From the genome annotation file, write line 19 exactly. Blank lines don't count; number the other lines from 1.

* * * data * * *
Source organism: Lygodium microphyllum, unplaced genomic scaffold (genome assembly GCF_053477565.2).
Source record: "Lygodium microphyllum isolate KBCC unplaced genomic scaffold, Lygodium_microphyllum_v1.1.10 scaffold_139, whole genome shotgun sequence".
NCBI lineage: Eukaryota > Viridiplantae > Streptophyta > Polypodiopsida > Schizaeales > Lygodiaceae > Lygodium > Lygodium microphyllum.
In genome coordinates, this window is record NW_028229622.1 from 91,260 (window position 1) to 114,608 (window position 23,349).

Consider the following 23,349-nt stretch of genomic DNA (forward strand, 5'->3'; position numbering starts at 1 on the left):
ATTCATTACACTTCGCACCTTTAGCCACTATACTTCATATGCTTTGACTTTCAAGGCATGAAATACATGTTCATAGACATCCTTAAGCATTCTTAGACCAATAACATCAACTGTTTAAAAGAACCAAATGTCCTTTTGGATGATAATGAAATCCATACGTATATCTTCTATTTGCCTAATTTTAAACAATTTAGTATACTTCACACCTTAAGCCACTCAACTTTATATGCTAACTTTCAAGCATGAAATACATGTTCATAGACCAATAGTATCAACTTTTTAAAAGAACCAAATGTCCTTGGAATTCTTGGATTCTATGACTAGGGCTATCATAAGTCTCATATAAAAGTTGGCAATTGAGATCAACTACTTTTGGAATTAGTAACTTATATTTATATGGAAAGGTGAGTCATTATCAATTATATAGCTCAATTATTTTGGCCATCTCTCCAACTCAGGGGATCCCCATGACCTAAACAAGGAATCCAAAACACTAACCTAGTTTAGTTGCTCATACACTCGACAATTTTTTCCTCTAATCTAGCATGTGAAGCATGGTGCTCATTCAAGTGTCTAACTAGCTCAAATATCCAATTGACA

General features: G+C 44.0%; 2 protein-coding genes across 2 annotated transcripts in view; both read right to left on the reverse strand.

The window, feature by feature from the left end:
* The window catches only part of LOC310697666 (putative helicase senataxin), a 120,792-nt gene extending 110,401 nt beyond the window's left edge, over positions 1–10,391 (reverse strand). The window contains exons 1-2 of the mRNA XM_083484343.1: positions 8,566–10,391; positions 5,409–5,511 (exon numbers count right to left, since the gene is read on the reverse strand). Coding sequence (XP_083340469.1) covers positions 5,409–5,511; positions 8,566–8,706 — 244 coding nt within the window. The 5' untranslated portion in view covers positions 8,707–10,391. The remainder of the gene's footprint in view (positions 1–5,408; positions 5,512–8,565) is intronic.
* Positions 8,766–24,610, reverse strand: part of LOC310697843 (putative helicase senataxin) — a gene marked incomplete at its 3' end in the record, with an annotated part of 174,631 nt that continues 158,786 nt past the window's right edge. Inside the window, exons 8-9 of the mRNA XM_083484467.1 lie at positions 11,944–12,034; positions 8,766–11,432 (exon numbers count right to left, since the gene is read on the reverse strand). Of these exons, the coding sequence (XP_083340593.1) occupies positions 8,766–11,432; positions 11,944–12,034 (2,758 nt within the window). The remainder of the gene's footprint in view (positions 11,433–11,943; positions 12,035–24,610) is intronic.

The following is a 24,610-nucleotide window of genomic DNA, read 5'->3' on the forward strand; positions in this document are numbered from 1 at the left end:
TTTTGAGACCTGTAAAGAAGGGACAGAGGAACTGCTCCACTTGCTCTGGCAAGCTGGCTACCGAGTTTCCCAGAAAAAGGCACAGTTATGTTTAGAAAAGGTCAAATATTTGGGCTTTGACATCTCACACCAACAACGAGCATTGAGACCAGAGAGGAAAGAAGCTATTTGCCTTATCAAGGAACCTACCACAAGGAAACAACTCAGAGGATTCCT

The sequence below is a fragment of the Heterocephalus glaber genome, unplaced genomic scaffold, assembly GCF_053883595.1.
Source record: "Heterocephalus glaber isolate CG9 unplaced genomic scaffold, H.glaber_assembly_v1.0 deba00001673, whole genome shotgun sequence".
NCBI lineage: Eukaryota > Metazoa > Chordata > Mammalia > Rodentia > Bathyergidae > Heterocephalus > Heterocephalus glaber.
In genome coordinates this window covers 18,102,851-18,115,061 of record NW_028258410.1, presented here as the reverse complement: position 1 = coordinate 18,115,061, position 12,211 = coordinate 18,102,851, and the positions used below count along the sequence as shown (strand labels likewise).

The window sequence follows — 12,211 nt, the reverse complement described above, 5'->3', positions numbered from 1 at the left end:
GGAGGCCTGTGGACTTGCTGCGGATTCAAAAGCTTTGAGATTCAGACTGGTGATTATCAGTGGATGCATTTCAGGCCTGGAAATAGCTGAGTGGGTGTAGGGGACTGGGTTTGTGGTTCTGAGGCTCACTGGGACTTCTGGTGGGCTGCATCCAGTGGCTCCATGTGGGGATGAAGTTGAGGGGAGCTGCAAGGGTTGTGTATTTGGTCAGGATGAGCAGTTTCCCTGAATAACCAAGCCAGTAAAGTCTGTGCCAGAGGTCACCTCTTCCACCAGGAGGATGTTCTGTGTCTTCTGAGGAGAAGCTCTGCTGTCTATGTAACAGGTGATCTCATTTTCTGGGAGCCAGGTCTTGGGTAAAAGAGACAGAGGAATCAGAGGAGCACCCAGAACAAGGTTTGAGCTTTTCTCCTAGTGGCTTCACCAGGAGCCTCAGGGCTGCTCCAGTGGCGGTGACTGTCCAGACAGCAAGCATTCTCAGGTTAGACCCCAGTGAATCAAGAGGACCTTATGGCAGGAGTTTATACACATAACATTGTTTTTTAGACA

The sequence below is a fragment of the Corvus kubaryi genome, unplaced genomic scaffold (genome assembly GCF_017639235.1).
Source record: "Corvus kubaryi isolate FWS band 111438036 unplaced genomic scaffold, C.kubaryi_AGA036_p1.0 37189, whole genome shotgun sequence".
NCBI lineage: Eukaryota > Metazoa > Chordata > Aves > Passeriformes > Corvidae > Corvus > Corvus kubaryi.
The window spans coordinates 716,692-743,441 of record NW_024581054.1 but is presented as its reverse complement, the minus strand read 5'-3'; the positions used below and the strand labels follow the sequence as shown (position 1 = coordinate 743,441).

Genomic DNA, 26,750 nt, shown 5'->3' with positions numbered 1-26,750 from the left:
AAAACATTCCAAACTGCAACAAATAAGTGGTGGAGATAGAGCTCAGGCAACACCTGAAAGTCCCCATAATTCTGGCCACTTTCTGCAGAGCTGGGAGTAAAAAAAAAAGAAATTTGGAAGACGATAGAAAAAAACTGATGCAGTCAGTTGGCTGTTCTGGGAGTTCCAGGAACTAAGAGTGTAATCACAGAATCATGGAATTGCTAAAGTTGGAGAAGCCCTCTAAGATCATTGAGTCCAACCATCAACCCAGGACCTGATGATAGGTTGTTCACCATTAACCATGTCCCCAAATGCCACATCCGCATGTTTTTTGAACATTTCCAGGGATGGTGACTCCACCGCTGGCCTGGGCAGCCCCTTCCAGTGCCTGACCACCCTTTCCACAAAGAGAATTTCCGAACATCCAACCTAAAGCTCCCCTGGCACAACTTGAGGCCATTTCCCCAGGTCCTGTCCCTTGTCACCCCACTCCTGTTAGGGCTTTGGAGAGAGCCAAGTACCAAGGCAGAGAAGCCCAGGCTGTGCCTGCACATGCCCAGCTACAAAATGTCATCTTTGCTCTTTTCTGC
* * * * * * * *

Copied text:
The sequence below is a fragment of the Corvus kubaryi genome, unplaced genomic scaffold (genome assembly GCF_017639235.1).